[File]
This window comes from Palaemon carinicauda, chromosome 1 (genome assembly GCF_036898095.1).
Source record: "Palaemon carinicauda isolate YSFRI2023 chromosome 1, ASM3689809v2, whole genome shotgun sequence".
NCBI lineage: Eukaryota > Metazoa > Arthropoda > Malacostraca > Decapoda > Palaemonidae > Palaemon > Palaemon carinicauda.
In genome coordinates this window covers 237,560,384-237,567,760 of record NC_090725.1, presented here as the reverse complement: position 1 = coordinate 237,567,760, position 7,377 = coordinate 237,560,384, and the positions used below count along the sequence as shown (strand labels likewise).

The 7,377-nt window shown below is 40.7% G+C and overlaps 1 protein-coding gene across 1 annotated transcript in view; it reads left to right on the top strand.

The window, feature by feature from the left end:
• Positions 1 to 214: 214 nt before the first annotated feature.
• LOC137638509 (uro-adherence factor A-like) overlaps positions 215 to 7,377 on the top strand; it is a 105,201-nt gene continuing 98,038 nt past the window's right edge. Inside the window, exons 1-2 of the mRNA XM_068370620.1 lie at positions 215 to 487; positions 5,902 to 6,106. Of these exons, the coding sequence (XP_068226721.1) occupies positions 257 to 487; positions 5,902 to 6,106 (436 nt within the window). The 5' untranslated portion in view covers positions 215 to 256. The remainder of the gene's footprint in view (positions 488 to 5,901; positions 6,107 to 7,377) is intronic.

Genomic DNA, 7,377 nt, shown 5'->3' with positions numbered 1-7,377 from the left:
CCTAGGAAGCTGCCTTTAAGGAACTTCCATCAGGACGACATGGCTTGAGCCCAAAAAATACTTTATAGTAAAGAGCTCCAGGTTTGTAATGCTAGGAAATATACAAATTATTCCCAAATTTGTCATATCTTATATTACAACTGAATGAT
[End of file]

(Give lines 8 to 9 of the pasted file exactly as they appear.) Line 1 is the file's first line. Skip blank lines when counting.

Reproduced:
• LOC137638509 (uro-adherence factor A-like) overlaps positions 215 to 7,377 on the top strand; it is a 105,201-nt gene continuing 98,038 nt past the window's right edge. Inside the window, exons 1-2 of the mRNA XM_068370620.1 lie at positions 215 to 487; positions 5,902 to 6,106. Of these exons, the coding sequence (XP_068226721.1) occupies positions 257 to 487; positions 5,902 to 6,106 (436 nt within the window). The 5' untranslated portion in view covers positions 215 to 256. The remainder of the gene's footprint in view (positions 488 to 5,901; positions 6,107 to 7,377) is intronic.

Genomic DNA, 7,377 nt, shown 5'->3' with positions numbered 1-7,377 from the left: